TRENTON – A bill sponsored by Senate Majority Leader Barbara Buono and Senator Joseph F. Vitale which would establish a medical home demonstration project to enhance primary, patient-centered acute care for Medicaid recipients was approved by the Senate Health, Human Services and Senior Citizens Committee today by a vote of 9-0.
“New Jersey can and should promote a more cost-effective model of health care that provides better patient outcomes at a fraction of the cost,” said Senator Buono, D-Middlesex. “Especially when it comes to New Jersey’s limited health care resources for those in greatest need, we have to explore every possibility to maximize our results and minimize the cost to taxpayers. The medical home model of health care holds a lot of promise, and may revolutionize the delivery of health care in this country.”
“The United States has one of the most inefficient health care delivery mechanisms in the entire industrialized world,” said Senator Vitale, D-Middlesex, and Vice Chairman of the Senate Health Committee. “Billions of dollars each year are diverted away from direct care to health care administration, and we need a better model that focuses more on the needs of the health care consumers and less on the business of health care. This bill lets New Jersey review the cost savings and health care benefits of a medical home model of care, and move towards a more cost-efficient system if it makes sense.”
The bill, S-665, would require the State Medicaid program to establish a three-year Medicaid medical home demonstration project to expand the options for Medicaid recipients to receive patient-centered, coordinated primary care.
The medical home model promotes better patients outcomes, a personalized relationship between physicians and patients, coordinated, comprehensive care at all stages of the patient’s life, and expanded access to care, including open scheduling, expanded hours and off-hours access through new modes of communication between patients and their physicians. The philosophy behind the medical home model, according to the bill sponsors, is that by focusing on patients, rather than focusing on diseases, health care officials can provide better health care for less money.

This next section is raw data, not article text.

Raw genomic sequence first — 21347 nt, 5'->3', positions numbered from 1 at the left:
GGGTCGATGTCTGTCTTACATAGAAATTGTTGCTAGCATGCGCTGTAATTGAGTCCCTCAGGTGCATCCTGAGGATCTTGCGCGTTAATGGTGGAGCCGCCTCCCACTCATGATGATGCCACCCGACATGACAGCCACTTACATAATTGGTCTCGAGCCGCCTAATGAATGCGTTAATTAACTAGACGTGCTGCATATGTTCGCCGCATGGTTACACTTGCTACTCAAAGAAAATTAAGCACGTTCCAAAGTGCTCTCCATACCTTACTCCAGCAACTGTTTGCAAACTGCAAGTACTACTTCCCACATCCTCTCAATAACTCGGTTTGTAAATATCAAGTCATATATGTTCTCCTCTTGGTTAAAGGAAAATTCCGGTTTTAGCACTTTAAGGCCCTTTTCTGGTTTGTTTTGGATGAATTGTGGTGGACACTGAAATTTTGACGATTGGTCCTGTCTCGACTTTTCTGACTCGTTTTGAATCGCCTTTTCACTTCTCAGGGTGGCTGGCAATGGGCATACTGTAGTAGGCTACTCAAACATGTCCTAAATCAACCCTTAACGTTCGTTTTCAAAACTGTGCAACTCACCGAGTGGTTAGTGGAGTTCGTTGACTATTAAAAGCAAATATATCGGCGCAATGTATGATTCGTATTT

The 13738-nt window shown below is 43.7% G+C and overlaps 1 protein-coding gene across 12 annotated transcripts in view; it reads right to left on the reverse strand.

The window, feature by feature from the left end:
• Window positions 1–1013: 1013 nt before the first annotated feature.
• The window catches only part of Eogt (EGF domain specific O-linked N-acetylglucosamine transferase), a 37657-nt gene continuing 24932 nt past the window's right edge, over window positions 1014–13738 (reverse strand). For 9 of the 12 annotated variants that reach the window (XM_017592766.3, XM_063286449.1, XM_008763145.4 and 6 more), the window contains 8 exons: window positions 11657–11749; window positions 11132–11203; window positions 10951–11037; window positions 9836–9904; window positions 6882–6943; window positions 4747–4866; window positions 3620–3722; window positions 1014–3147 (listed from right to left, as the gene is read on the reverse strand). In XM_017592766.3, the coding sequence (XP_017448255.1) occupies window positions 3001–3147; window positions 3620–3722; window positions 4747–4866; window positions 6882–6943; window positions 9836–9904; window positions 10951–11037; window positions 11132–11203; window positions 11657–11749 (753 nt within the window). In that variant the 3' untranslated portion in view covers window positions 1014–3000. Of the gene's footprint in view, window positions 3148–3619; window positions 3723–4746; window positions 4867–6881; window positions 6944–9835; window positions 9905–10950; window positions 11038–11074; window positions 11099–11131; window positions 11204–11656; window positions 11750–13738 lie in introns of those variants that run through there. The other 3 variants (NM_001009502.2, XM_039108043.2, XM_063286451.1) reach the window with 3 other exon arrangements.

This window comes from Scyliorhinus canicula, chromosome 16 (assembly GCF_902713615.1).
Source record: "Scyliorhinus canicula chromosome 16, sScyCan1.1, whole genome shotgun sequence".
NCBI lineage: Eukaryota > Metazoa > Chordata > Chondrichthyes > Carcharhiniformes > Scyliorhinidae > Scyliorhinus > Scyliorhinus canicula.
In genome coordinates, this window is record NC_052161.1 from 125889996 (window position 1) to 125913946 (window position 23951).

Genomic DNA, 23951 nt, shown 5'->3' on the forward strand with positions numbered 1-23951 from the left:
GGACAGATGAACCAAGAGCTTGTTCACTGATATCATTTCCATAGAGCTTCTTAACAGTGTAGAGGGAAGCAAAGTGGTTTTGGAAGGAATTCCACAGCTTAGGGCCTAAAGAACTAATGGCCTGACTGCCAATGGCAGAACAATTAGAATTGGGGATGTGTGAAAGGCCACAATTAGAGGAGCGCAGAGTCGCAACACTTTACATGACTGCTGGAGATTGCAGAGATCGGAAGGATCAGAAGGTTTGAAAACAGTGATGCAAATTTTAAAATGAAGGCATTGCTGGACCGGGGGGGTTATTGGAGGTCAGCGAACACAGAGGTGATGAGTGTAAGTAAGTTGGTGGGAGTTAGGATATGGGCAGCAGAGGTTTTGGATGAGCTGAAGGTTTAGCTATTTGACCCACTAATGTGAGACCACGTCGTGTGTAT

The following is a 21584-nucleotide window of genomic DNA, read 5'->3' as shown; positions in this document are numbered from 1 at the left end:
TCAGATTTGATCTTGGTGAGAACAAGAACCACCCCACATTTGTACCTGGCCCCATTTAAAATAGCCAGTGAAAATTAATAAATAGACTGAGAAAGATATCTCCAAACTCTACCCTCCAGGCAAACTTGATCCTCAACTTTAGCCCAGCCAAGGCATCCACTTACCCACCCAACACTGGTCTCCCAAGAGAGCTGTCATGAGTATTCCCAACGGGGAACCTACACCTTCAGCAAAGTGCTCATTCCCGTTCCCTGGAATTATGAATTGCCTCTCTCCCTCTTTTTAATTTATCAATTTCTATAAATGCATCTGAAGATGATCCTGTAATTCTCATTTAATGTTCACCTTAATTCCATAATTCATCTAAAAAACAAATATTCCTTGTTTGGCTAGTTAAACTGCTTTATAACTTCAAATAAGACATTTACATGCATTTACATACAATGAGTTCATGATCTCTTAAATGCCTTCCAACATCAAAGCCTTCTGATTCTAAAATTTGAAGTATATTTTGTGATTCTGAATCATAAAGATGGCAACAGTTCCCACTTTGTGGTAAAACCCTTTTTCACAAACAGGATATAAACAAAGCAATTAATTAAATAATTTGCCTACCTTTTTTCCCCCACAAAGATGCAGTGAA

“Early estimates have demonstrated that switching to a medical home system of care, as opposed to the current ‘sick-care’ method of only treating patients when their symptoms become too great to ignore, will save more than $67 billion annually,” said Senator Buono. “At a time when we want to make our health care dollars go farther, and ensure everyone has access to quality health care, those are savings we can’t leave on the table. New Jersey has a responsibility to explore the medical home system of healthcare to improve patient outcomes and make better use of our limited health care dollars.”
The bill would require that the Medicaid program consider payment methodologies that support care-coordination through multi-disciplinary teams and health care specialists. The bill would develop a system to support primary care providers in creating the organizational structure necessary to provide a medical home, and identify primary care providers for participation in the demonstration project. Finally, the bill would require the Commissioner of Human Services to evaluate the cost-effectiveness and patient outcomes achieved through the demonstration medical home project, as well as issue annual reports to the Governor and the Legislature on their findings.
“The medical home model of care has shown a lot of potential in other areas where it’s been adopted, but we need to proceed cautiously,” said Senator Vitale. “Any system of health care which either sacrifices the quality or affordability of care has to be rejected outright if we’re ever going to realize the true promise of universal care. While I believe that medical home offers our best opportunity to make health care more affordable and improve the quality of care, our legislation will provide the level of scrutiny needed before we fully commit to a new way of delivering health care in New Jersey.”
The bill now heads to the Senate Budget and Appropriations Committee for consideration before going to the full Senate for review.